An Open Letter to President Trump


Dear Mr. President Donald J. Trump,

I know that you’re very busy bringing profound change to the American people, so I’m sorry to interrupt. And I’m sure that you’re even busier now that your #healthcare bill has passed through the House and is making its way through the Senate. But I’m hoping that you can take just a few minutes to read a story.

It’s about a woman who lives in Madison, Wisconsin. She works for the University of Wisconsin — one of the highest-rated public universities in the world, famous for its tenacious pursuit of truth and knowledge. Each morning, this woman walks or rides the city bus to her office, where she spends the day as an accountant, helping the university’s multitude of auxiliary operations to function. In the evenings, when she’s not volunteering at the local arts center, she volunteers with the U.S.’s figure skating association by leading several committees. She’s also part of a book club, and she enjoys hiking with her dog, listening to musicals, and going to dinner with her 25-year-old daughter.

She’s a very active, healthy woman. She has a petite frame and delicate features. She’s never smoked, rarely drinks, and eats fresh, unprocessed foods. She’s 56 years old, and happy to be working with no plans to retire soon. But, someday, she’ll have to. And if the healthcare bill that you’ve so carefully crafted is passed, her life could become — to use your favorite phrase — a disaster.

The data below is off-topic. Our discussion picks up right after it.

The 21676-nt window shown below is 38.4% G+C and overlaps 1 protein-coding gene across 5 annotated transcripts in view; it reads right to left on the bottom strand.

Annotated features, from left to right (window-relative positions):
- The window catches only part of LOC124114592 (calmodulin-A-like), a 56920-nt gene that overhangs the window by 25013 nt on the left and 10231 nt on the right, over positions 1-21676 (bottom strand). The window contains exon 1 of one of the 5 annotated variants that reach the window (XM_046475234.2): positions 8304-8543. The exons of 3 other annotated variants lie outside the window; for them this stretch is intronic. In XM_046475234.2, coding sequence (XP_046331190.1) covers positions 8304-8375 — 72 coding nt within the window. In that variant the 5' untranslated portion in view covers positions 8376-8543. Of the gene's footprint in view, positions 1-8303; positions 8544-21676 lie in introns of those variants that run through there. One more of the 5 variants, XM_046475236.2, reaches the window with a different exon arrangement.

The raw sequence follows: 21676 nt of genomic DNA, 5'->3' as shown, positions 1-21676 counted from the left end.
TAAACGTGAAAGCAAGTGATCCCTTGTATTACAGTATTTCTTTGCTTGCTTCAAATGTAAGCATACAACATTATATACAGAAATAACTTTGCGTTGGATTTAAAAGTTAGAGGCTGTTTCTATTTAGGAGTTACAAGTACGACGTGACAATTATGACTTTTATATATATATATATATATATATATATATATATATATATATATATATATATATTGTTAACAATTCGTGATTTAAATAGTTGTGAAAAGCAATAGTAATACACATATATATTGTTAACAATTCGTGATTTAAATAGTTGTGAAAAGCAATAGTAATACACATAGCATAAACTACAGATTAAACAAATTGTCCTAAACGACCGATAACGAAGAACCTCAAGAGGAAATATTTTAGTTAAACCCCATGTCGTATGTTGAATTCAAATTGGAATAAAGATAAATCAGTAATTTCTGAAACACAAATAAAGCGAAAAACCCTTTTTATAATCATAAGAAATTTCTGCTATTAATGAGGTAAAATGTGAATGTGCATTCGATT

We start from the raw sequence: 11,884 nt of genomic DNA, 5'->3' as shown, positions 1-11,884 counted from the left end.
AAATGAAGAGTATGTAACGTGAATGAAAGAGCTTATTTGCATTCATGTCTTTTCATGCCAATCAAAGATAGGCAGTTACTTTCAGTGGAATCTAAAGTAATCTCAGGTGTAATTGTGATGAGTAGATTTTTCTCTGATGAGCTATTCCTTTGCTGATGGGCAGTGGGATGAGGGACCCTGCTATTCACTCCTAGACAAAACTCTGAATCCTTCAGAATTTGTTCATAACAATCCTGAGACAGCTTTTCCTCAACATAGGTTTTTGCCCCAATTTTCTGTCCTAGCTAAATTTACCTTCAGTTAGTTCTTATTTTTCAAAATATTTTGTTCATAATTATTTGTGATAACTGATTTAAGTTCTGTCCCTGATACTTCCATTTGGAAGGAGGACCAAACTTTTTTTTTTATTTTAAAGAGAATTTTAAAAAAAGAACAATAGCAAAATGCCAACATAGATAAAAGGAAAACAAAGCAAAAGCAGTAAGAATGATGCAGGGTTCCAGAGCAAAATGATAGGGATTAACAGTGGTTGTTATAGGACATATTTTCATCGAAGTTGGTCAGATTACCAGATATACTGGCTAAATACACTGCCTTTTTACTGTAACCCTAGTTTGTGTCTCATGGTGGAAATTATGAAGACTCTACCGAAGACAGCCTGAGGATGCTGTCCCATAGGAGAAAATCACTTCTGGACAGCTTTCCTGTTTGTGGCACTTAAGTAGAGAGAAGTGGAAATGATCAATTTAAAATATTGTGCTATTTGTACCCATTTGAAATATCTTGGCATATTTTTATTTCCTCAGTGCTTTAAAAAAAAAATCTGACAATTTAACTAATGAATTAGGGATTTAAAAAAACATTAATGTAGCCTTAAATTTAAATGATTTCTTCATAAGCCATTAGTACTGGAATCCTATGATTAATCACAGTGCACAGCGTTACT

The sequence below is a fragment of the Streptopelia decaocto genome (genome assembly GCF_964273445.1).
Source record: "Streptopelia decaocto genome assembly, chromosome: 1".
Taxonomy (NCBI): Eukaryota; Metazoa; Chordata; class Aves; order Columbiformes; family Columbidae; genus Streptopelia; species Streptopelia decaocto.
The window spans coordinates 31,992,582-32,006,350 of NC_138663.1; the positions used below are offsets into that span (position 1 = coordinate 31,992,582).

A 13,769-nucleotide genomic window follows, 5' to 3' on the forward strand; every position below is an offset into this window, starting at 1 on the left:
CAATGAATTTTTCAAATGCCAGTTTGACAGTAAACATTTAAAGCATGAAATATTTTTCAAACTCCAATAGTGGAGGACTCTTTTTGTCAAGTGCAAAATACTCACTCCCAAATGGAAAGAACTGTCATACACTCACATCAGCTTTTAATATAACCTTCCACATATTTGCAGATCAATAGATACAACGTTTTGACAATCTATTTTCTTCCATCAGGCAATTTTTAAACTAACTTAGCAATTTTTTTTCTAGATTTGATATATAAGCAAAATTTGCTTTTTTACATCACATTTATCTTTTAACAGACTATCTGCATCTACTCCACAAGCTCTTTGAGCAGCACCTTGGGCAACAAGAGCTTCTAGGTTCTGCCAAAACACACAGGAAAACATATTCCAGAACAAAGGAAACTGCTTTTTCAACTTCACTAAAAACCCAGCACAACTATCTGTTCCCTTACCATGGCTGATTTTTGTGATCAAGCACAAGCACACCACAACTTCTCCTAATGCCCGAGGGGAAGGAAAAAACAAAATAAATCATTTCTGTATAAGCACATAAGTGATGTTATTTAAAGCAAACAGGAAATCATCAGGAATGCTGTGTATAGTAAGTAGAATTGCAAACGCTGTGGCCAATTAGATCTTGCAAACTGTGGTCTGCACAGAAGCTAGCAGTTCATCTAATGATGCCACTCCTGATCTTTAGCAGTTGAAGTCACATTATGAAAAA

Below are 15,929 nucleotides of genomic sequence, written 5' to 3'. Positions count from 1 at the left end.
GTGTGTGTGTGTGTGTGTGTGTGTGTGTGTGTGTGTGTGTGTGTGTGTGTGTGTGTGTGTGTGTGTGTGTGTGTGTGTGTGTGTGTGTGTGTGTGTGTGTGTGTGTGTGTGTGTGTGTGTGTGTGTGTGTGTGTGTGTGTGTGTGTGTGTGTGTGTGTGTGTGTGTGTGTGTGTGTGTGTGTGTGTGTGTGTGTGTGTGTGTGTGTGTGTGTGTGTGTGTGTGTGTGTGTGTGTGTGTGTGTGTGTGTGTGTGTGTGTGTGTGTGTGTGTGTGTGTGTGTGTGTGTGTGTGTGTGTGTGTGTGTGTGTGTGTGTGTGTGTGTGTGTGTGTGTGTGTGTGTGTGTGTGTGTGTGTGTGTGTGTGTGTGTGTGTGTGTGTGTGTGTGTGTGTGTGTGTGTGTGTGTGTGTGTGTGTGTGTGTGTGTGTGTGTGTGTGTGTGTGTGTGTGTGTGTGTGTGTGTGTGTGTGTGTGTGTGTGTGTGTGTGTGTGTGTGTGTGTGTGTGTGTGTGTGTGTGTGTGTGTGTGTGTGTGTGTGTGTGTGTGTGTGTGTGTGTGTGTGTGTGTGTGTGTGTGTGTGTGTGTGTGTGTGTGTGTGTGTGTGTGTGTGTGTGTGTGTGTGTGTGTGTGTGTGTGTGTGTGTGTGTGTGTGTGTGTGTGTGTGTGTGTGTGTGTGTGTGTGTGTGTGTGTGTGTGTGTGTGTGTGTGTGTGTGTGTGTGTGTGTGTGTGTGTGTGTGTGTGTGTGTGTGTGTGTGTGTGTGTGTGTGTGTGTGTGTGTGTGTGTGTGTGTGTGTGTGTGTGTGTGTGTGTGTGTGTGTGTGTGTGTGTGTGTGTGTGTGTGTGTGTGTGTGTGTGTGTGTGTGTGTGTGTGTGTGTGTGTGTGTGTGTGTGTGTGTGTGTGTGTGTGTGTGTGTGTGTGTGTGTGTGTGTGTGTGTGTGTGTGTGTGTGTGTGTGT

That’s because, Mr. President, five years ago on this day, this woman — my mother — was laid on an operating table for eight hours while cancer was removed from her body. That was just the beginning; with summer came the grueling chemotherapy process. Although we are happily celebrating her five-year cancer-free anniversary, it’s not something that we like to remember if we can help it. Should your healthcare bill be passed, my mother’s battle against cancer would become impossible to forget. It would brand her more than the scars she already bears, and send her into another uphill battle — this time, against health insurance agencies who would revel in reaping the consequences of a situation that she had no control over. Your healthcare bill sides with those agencies. It does not side with my mother. It does not side with the Americans who need your help the most.

We have our differences, Mr. President, but I truly hope that you don’t come to share this experience with me. Having to watch a loved one — your wife, your daughter — fight for her life. And further, I hope that you never have to watch the leader of your country fight against your loved one who has already survived so much.

I thank you for your time.

Chelsea Schlecht

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